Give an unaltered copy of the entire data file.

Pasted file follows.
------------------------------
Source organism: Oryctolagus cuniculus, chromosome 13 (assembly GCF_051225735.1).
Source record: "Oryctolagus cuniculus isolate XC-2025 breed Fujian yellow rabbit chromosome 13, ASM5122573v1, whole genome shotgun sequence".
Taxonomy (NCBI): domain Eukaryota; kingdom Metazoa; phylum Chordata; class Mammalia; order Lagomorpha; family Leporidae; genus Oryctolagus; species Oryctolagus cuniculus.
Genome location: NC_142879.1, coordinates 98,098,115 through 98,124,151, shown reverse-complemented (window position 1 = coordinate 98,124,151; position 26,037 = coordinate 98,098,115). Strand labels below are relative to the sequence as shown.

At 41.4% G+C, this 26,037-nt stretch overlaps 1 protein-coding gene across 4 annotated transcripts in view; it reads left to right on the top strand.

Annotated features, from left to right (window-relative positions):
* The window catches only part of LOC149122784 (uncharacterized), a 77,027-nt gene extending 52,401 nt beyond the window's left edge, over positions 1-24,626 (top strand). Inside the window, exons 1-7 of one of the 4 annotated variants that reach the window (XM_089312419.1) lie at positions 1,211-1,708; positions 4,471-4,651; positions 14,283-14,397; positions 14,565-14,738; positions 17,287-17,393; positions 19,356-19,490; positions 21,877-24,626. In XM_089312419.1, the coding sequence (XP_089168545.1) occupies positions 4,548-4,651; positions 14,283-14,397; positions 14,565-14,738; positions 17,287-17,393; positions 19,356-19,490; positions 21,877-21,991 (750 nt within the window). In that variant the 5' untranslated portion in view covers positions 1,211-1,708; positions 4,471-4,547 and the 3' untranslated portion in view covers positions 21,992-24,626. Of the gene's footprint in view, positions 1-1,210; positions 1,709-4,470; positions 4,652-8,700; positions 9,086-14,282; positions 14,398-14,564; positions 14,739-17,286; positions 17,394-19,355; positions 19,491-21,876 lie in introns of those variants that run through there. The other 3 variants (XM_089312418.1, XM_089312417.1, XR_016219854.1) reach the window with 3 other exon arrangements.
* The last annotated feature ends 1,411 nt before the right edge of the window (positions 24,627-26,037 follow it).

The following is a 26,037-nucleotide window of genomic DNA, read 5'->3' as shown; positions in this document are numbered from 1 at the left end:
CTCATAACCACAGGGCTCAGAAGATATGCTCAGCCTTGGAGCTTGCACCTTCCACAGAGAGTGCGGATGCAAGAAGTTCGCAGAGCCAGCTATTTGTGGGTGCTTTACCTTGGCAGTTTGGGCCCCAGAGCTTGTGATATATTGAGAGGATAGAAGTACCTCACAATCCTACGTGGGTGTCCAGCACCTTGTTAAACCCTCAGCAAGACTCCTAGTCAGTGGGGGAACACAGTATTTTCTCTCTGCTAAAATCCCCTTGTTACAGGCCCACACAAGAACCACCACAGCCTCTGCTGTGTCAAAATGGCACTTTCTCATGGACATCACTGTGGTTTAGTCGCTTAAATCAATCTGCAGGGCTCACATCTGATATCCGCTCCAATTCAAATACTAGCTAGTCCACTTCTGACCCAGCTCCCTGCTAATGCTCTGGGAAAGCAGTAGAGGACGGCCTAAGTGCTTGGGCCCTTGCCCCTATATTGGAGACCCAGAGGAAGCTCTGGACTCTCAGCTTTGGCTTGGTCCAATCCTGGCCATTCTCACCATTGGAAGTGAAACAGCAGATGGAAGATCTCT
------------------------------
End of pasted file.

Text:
Source organism: Oryctolagus cuniculus, chromosome 13 (assembly GCF_051225735.1).
Source record: "Oryctolagus cuniculus isolate XC-2025 breed Fujian yellow rabbit chromosome 13, ASM5122573v1, whole genome shotgun sequence".
Taxonomy (NCBI): domain Eukaryota; kingdom Metazoa; phylum Chordata; class Mammalia; order Lagomorpha; family Leporidae; genus Oryctolagus; species Oryctolagus cuniculus.
Genome location: NC_142879.1, coordinates 98,098,115 through 98,124,151, shown reverse-complemented (window position 1 = coordinate 98,124,151; position 26,037 = coordinate 98,098,115). Strand labels below are relative to the sequence as shown.

At 41.4% G+C, this 26,037-nt stretch overlaps 1 protein-coding gene across 4 annotated transcripts in view; it reads left to right on the top strand.

Annotated features, from left to right (window-relative positions):
* The window catches only part of LOC149122784 (uncharacterized), a 77,027-nt gene extending 52,401 nt beyond the window's left edge, over positions 1-24,626 (top strand). Inside the window, exons 1-7 of one of the 4 annotated variants that reach the window (XM_089312419.1) lie at positions 1,211-1,708; positions 4,471-4,651; positions 14,283-14,397; positions 14,565-14,738; positions 17,287-17,393; positions 19,356-19,490; positions 21,877-24,626. In XM_089312419.1, the coding sequence (XP_089168545.1) occupies positions 4,548-4,651; positions 14,283-14,397; positions 14,565-14,738; positions 17,287-17,393; positions 19,356-19,490; positions 21,877-21,991 (750 nt within the window). In that variant the 5' untranslated portion in view covers positions 1,211-1,708; positions 4,471-4,547 and the 3' untranslated portion in view covers positions 21,992-24,626. Of the gene's footprint in view, positions 1-1,210; positions 1,709-4,470; positions 4,652-8,700; positions 9,086-14,282; positions 14,398-14,564; positions 14,739-17,286; positions 17,394-19,355; positions 19,491-21,876 lie in introns of those variants that run through there. The other 3 variants (XM_089312418.1, XM_089312417.1, XR_016219854.1) reach the window with 3 other exon arrangements.
* The last annotated feature ends 1,411 nt before the right edge of the window (positions 24,627-26,037 follow it).

The following is a 26,037-nucleotide window of genomic DNA, read 5'->3' as shown; positions in this document are numbered from 1 at the left end:
CTCATAACCACAGGGCTCAGAAGATATGCTCAGCCTTGGAGCTTGCACCTTCCACAGAGAGTGCGGATGCAAGAAGTTCGCAGAGCCAGCTATTTGTGGGTGCTTTACCTTGGCAGTTTGGGCCCCAGAGCTTGTGATATATTGAGAGGATAGAAGTACCTCACAATCCTACGTGGGTGTCCAGCACCTTGTTAAACCCTCAGCAAGACTCCTAGTCAGTGGGGGAACACAGTATTTTCTCTCTGCTAAAATCCCCTTGTTACAGGCCCACACAAGAACCACCACAGCCTCTGCTGTGTCAAAATGGCACTTTCTCATGGACATCACTGTGGTTTAGTCGCTTAAATCAATCTGCAGGGCTCACATCTGATATCCGCTCCAATTCAAATACTAGCTAGTCCACTTCTGACCCAGCTCCCTGCTAATGCTCTGGGAAAGCAGTAGAGGACGGCCTAAGTGCTTGGGCCCTTGCCCCTATATTGGAGACCCAGAGGAAGCTCTGGACTCTCAGCTTTGGCTTGGTCCAATCCTGGCCATTCTCACCATTGGAAGTGAAACAGCAGATGGAAGATCTCT